Conn: Age and condition could impact an owner’s decision on which machines to repair or replace. An owner may have a wall of stack dryers that still function well but have washers that are showing their age. Maybe one or two washers have been upgraded over time and still have some service life remaining. This could affect an owner’s choice to retool.
Sorensen: New equipment can greatly impact efficiency, especially when you replace top loads with front loads, or upgrade from hard-mount washers to soft-mount washers. Soft-mount washers are high-speed, freestanding machines capable of reaching extract speeds of 400-plus G-force. This matters because high-speed, soft-mount machines remove significantly more moisture from every laundry load. By removing more moisture, loads dry faster, which not only cuts overall laundry processing time, it reduces natural gas consumption and dryer wear-and -tear. … Another way to cut utility costs is by removing water-guzzling top-load washers in favor of water-efficient front-load machines.
Conn: This is the time to consider higher-G-force machines and how an owner might reposition the value proposition of her/his Laundromat. Investing in machines that extract more water will save customers time in the dryer. The concern here is always losing valuable vended dry minutes. The owner may want to consider the tradeoff of time savings versus the incremental revenue and the possibility of a reimagined store layout.
Purbaugh: This is another key component in the retool decision-making process. Older, mechanical timer machines use roughly 40% more in utilities than the new, efficient, inverter-driven machines. Inverter-driven motors tend to ramp up more smoothly, eliminating the amperage spikes that consume more electricity. More importantly, washer-extractors are also using much less water than their inefficient predecessors due to government restrictions on water consumption and Modified Energy Factors (MEF).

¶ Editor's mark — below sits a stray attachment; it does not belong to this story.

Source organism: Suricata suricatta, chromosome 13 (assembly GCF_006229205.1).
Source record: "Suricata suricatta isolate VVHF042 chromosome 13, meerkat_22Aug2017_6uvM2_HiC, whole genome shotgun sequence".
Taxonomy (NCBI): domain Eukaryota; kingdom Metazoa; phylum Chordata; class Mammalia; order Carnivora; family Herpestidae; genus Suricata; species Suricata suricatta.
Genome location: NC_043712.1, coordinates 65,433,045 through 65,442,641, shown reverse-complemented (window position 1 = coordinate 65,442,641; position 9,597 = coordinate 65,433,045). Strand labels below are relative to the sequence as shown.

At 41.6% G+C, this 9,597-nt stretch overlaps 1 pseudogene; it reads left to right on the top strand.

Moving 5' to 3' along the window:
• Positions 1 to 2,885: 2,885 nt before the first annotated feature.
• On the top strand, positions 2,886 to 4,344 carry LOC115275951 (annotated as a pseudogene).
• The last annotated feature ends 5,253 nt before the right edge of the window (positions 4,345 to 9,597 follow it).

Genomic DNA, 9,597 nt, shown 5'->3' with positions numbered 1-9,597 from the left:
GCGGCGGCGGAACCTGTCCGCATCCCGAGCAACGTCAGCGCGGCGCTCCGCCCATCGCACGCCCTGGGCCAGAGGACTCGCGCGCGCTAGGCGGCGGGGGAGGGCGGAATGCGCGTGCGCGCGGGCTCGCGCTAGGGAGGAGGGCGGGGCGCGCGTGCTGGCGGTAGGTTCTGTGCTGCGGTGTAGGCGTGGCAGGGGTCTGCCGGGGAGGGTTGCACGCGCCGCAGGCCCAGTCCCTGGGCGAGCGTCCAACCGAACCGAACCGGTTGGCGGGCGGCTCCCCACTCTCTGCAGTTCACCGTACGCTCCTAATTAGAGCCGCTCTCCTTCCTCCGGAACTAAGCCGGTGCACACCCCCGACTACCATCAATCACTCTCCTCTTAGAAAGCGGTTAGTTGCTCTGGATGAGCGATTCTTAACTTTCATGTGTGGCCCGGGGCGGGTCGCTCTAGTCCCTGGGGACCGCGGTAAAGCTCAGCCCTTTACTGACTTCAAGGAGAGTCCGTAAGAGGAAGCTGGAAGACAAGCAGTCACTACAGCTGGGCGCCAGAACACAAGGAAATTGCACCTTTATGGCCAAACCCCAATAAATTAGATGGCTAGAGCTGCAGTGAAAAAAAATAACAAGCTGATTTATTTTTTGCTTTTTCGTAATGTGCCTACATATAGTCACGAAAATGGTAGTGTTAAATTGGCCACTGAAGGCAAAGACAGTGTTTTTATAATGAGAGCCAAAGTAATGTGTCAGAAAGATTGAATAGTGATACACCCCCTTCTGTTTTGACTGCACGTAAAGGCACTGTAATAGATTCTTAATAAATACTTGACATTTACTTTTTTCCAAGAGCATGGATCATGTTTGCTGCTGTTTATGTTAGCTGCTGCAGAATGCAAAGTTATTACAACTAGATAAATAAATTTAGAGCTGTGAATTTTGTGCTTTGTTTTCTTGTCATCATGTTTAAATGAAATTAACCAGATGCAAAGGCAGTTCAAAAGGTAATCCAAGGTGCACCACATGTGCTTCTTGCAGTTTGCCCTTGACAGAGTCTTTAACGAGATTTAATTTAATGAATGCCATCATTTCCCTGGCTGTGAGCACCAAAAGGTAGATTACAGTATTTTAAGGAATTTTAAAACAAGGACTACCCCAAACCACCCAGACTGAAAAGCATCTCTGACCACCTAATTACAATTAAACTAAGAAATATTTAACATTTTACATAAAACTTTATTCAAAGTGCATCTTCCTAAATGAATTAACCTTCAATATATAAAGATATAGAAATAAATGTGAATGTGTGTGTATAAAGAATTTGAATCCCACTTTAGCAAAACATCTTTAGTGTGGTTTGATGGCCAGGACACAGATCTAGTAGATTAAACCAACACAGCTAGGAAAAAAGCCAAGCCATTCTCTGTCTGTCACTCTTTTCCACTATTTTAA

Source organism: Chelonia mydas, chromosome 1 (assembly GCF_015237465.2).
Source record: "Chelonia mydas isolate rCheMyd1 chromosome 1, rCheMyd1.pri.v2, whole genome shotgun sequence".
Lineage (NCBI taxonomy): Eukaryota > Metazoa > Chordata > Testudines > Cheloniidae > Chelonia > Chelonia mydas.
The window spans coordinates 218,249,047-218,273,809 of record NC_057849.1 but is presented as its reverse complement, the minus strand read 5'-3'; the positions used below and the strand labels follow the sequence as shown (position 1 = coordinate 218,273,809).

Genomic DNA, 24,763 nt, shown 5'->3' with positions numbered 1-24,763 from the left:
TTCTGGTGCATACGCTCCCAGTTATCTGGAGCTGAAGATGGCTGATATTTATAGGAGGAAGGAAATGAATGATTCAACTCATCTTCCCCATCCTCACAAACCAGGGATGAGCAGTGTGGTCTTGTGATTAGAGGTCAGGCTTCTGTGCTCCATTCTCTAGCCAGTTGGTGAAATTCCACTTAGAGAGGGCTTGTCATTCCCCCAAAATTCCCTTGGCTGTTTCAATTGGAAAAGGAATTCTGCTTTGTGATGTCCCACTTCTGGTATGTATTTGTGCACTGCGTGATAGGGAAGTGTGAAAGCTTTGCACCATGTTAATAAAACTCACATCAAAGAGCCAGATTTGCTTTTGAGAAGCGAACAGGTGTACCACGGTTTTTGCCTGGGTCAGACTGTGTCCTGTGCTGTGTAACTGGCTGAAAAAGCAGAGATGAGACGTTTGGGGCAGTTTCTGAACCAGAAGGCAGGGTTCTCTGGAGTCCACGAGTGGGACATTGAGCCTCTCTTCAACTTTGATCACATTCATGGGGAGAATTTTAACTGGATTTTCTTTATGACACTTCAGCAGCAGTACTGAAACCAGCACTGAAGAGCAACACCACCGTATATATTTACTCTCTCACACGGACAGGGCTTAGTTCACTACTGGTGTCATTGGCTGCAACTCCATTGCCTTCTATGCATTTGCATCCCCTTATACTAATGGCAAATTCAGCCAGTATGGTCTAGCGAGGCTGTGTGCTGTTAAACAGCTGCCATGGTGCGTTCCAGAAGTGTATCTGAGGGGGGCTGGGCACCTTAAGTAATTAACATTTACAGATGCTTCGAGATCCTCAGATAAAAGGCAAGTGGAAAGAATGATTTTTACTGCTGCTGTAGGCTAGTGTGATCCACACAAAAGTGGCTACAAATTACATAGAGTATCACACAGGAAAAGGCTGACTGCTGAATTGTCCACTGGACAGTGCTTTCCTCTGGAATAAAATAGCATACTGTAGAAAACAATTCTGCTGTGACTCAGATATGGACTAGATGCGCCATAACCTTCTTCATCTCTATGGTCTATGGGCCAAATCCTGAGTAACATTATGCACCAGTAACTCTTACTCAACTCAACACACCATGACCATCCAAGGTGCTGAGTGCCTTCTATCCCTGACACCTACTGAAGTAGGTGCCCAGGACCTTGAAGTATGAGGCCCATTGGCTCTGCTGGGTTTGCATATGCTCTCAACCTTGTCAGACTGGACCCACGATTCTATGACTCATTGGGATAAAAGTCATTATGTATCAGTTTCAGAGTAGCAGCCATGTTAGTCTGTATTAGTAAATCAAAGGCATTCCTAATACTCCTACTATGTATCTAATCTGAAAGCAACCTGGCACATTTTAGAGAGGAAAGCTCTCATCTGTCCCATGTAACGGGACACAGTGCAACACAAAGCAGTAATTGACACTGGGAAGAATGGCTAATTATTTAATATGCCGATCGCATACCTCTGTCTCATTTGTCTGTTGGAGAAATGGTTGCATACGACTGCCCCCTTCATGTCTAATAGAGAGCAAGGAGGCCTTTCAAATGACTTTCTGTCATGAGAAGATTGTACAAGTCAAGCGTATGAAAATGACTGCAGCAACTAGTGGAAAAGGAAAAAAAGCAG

Conn: Decisions on the store layout will vary based on how dramatic the retool will be. Creating a welcoming environment for customers is important. Now might be the time to open or close a bathroom for customers (our research shows that there is a strong preference for available bathroom facilities among Laundromat consumers), add a family area for parents to entertain kids, and reevaluate ancillary vended equipment (video games, soda/snack machines, laundry accessory vending machines and more).
Purbaugh: Laundromat layout is important, and it is recommended that a store display the larger-capacity, higher-revenue-generating machines in the front of the store. This acts as a sort of front-line advertising as potential customers drive by. Large-capacity washers are expensive, which is why many investors shy away from them. If you display your 60-, 80- or 100-pound capacity washer-extractors in the front window of your store, they will be noticed and used.
Sorensen: When you retool, you can change your machine placement and layout for improved efficiency, customer flow and revenue – especially when you’re installing soft-mounts, which don’t require bolt-down.
Check back Tuesday for Part 2, including whether retooling would make financial sense